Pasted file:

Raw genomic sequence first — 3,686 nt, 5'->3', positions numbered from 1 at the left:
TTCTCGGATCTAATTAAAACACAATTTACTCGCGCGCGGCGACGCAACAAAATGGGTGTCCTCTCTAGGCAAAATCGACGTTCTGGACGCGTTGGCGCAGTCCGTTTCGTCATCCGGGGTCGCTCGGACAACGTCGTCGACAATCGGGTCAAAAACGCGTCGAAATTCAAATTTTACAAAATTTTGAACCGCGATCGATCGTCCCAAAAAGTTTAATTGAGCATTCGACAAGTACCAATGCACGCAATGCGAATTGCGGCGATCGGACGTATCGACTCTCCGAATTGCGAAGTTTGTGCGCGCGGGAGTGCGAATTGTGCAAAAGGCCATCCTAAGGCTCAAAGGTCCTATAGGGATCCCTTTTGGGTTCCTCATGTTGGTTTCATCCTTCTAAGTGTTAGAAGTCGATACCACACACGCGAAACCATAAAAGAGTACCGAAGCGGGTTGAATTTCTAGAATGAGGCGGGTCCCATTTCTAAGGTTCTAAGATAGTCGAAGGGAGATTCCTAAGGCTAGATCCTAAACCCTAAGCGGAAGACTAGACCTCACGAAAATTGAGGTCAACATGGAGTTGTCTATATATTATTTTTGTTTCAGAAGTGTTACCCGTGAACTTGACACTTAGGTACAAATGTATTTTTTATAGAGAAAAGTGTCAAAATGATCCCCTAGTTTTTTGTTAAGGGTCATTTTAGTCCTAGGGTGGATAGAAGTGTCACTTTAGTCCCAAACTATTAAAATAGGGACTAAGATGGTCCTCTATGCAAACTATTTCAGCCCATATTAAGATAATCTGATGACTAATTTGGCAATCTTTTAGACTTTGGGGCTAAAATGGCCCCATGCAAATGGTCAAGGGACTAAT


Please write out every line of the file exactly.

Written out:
Raw genomic sequence first — 3,686 nt, 5'->3', positions numbered from 1 at the left:
TTCTCGGATCTAATTAAAACACAATTTACTCGCGCGCGGCGACGCAACAAAATGGGTGTCCTCTCTAGGCAAAATCGACGTTCTGGACGCGTTGGCGCAGTCCGTTTCGTCATCCGGGGTCGCTCGGACAACGTCGTCGACAATCGGGTCAAAAACGCGTCGAAATTCAAATTTTACAAAATTTTGAACCGCGATCGATCGTCCCAAAAAGTTTAATTGAGCATTCGACAAGTACCAATGCACGCAATGCGAATTGCGGCGATCGGACGTATCGACTCTCCGAATTGCGAAGTTTGTGCGCGCGGGAGTGCGAATTGTGCAAAAGGCCATCCTAAGGCTCAAAGGTCCTATAGGGATCCCTTTTGGGTTCCTCATGTTGGTTTCATCCTTCTAAGTGTTAGAAGTCGATACCACACACGCGAAACCATAAAAGAGTACCGAAGCGGGTTGAATTTCTAGAATGAGGCGGGTCCCATTTCTAAGGTTCTAAGATAGTCGAAGGGAGATTCCTAAGGCTAGATCCTAAACCCTAAGCGGAAGACTAGACCTCACGAAAATTGAGGTCAACATGGAGTTGTCTATATATTATTTTTGTTTCAGAAGTGTTACCCGTGAACTTGACACTTAGGTACAAATGTATTTTTTATAGAGAAAAGTGTCAAAATGATCCCCTAGTTTTTTGTTAAGGGTCATTTTAGTCCTAGGGTGGATAGAAGTGTCACTTTAGTCCCAAACTATTAAAATAGGGACTAAGATGGTCCTCTATGCAAACTATTTCAGCCCATATTAAGATAATCTGATGACTAATTTGGCAATCTTTTAGACTTTGGGGCTAAAATGGCCCCATGCAAATGGTCAAGGGACTAAT